We hold the 255th position in the list of Turkey's Top 500 Industrial Enterprises (ISO Top 500). Additionally, we are proudly included in the Top 1000 Exporter Companies of 2022, meticulously compiled by the Turkish Exporters Assembly (TİM). At Eksun Gıda, our diverse portfolio encompasses over 200 product varieties. This year marks the 60th anniversary of our brand journey, during which we maintain a pioneering status with Sinangil, the brand that introduced Turkey's first gram-packaged flour in the flour market. Under the Sinangil banner, we present an array of products in categories such as all-purpose flours, functional flours, traditional flours, low protein flours, instant bread mixes, semolina, cake flours, traditional products, special purpose flours, gluten-free flours, pastry ingredients, baking aids, and a delightful dessert series.

Through the Sinangil Gluten Yok brand, initially conceived as a social responsibility project under the umbrella of Eksun Gıda, we persist in our pioneering role in this domain by offering products tailored for the consumption of celiac patients or those opting for a gluten-free diet. Our diverse range includes palate-pleasing options such as buckwheat baton bread, sliced toast bread, sandwich bread, hamburger bread, turmeric-red pepper cookies, sesame-black pepper cookies, sesame-nigella cookies, currant cookies, coconut cookies, and chickpea cookies. Additionally, we have recently introduced gluten-free pizza to cater to various taste preferences. Ensuring accessibility, we distribute more than 40 types of flour in retail and over 150 varieties in out-of-home consumption to both dealers and end customers.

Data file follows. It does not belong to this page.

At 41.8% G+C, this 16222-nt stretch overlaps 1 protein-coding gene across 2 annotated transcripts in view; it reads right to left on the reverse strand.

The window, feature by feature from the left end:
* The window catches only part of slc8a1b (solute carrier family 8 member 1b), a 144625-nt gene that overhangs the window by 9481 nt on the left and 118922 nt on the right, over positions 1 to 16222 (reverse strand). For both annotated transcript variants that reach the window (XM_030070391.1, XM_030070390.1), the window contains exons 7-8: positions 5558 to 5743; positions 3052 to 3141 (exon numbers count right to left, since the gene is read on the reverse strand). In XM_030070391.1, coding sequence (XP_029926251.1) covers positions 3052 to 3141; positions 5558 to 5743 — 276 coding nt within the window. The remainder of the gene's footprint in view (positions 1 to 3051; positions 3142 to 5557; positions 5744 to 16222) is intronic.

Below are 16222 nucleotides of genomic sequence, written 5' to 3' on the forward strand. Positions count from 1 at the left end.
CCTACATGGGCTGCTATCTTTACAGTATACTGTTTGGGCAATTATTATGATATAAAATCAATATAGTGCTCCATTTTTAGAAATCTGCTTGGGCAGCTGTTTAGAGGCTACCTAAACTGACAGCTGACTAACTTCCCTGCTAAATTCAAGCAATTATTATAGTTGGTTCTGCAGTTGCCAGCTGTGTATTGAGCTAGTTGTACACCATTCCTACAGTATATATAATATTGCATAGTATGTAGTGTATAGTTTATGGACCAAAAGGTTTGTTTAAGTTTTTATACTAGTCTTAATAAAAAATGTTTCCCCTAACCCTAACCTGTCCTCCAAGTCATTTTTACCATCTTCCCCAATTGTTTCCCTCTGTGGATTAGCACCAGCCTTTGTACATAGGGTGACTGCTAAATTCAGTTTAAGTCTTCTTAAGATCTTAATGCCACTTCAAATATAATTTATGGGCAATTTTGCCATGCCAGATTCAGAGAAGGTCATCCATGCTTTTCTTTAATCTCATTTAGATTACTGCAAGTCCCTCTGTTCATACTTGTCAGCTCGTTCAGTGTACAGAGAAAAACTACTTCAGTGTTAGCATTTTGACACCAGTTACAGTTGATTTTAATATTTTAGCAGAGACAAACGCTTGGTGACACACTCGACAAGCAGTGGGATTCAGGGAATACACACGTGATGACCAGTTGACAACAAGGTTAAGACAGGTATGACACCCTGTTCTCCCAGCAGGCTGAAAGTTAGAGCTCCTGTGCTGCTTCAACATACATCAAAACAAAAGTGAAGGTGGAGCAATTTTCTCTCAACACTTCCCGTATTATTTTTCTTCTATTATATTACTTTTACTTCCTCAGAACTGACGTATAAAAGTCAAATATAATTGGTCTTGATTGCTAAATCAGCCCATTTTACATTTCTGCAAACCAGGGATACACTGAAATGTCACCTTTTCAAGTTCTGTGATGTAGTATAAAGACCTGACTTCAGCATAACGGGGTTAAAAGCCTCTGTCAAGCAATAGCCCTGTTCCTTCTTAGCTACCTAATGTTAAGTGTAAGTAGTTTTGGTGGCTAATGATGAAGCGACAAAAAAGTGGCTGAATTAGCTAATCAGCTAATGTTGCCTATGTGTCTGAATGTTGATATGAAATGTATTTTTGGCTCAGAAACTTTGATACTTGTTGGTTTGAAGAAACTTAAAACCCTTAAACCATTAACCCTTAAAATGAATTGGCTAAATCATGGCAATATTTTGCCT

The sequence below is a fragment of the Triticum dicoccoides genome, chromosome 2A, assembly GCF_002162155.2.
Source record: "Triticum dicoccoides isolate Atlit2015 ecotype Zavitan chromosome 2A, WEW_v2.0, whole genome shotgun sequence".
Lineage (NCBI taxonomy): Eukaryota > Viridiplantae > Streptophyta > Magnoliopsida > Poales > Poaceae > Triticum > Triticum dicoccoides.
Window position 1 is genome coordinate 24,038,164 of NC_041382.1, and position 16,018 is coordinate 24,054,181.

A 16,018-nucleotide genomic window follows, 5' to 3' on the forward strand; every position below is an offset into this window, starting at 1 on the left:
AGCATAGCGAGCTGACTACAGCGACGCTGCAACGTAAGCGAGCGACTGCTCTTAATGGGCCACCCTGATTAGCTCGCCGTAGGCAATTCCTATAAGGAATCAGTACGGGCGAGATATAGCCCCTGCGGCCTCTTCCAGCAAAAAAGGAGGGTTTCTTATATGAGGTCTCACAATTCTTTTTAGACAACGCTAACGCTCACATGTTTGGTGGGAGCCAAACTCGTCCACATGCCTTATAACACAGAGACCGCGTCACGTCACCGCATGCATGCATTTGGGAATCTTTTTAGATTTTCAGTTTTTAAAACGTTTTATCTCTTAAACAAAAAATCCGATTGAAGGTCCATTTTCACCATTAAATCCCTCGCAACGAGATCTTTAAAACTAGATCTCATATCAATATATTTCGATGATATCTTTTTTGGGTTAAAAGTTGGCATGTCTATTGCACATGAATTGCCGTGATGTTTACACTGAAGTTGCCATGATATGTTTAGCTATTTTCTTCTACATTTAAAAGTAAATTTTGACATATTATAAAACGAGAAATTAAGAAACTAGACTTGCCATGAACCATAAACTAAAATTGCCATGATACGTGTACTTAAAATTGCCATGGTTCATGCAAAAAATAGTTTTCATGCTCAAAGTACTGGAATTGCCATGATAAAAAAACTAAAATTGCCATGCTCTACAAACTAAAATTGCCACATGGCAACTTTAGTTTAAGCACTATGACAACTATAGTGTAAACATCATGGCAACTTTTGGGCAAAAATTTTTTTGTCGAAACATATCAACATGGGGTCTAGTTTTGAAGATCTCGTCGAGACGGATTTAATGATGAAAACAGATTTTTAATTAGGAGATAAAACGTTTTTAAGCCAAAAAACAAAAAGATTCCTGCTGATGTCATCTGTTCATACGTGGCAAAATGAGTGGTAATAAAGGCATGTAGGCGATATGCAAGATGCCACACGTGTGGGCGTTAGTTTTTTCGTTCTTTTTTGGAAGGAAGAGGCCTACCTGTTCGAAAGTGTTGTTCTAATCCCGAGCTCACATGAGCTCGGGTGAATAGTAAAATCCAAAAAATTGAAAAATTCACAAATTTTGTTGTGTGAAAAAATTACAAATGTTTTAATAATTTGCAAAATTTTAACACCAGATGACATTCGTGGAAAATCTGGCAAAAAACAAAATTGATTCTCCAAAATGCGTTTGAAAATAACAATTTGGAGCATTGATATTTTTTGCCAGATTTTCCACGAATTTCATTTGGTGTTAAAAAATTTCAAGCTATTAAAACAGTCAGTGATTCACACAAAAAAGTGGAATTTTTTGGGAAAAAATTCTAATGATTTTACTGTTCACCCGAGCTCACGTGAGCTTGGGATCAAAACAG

At the beginning of this year, you successfully went public with your shares on Borsa Istanbul, attracting significant interest from investors. Can you tell us what going public has brought to your company and the responsibilities it has placed on you?

With the IPO we carried out entirely in the form of a capital increase, 28.63% of Eksun Gıda’s shares started trading on Borsa Istanbul. The IPO process, which had the highest participation of all time at that time, received about 15 times the demand at a price of approximately 48.90 TRY. This, of course, was a different indicator showing the confidence in our brand, and it made all of us additionally happy. In addition, our investment processes aimed at sustainability principles continued.